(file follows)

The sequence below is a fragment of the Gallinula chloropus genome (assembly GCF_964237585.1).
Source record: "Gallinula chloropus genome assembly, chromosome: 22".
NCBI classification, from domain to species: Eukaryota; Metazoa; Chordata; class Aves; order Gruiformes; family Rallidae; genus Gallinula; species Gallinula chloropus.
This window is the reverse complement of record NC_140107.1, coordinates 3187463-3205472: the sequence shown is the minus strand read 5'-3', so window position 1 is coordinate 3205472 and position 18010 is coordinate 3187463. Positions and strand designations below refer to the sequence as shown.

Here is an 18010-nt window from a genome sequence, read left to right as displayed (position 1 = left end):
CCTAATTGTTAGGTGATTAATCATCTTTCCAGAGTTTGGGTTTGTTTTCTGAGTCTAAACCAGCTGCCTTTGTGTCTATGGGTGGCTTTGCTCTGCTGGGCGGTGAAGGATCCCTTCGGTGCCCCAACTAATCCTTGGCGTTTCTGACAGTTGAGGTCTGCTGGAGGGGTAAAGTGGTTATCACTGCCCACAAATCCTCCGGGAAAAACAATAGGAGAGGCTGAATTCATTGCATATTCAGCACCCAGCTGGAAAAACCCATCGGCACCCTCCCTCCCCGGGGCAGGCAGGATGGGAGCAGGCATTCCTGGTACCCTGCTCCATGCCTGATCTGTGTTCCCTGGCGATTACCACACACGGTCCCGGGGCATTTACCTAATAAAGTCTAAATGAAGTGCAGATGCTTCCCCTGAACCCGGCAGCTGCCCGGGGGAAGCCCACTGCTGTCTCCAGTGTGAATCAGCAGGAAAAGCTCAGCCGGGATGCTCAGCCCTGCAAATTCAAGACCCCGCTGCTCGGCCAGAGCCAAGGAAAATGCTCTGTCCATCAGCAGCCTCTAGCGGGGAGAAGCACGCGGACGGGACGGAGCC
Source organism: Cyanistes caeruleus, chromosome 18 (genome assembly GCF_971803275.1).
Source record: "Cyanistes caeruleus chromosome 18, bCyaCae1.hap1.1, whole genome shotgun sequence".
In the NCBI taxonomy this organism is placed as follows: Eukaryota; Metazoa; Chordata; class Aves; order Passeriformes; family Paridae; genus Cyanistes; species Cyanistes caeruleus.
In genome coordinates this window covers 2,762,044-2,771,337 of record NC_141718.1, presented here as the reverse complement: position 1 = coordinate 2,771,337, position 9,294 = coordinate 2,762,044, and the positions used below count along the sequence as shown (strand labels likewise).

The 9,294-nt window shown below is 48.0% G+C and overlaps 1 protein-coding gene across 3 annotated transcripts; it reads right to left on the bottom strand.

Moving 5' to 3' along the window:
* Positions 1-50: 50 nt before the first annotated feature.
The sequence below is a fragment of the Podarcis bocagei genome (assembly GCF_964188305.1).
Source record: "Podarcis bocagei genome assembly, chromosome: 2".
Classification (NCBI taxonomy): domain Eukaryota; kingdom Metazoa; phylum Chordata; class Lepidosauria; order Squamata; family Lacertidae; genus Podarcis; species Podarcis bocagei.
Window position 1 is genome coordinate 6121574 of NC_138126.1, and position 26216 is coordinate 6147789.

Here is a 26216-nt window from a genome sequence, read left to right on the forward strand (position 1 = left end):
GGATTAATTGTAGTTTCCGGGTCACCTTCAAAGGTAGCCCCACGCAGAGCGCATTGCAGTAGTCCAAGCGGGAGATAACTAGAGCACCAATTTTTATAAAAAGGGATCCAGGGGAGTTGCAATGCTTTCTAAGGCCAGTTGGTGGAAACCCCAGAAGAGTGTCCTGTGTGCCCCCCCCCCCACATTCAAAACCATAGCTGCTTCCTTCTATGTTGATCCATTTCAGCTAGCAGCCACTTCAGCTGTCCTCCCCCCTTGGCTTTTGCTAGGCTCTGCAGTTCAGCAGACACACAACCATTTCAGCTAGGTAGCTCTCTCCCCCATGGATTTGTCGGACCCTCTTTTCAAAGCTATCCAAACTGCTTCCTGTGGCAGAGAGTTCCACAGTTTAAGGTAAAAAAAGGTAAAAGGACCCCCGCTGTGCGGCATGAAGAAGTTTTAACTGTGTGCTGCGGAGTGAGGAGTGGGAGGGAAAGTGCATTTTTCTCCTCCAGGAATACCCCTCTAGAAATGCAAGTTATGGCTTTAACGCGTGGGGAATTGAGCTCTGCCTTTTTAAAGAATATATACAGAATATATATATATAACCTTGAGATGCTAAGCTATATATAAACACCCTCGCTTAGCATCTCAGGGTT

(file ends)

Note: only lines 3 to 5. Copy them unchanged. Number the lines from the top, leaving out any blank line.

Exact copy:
NCBI classification, from domain to species: Eukaryota; Metazoa; Chordata; class Aves; order Gruiformes; family Rallidae; genus Gallinula; species Gallinula chloropus.
This window is the reverse complement of record NC_140107.1, coordinates 3187463-3205472: the sequence shown is the minus strand read 5'-3', so window position 1 is coordinate 3205472 and position 18010 is coordinate 3187463. Positions and strand designations below refer to the sequence as shown.

Here is an 18010-nt window from a genome sequence, read left to right as displayed (position 1 = left end):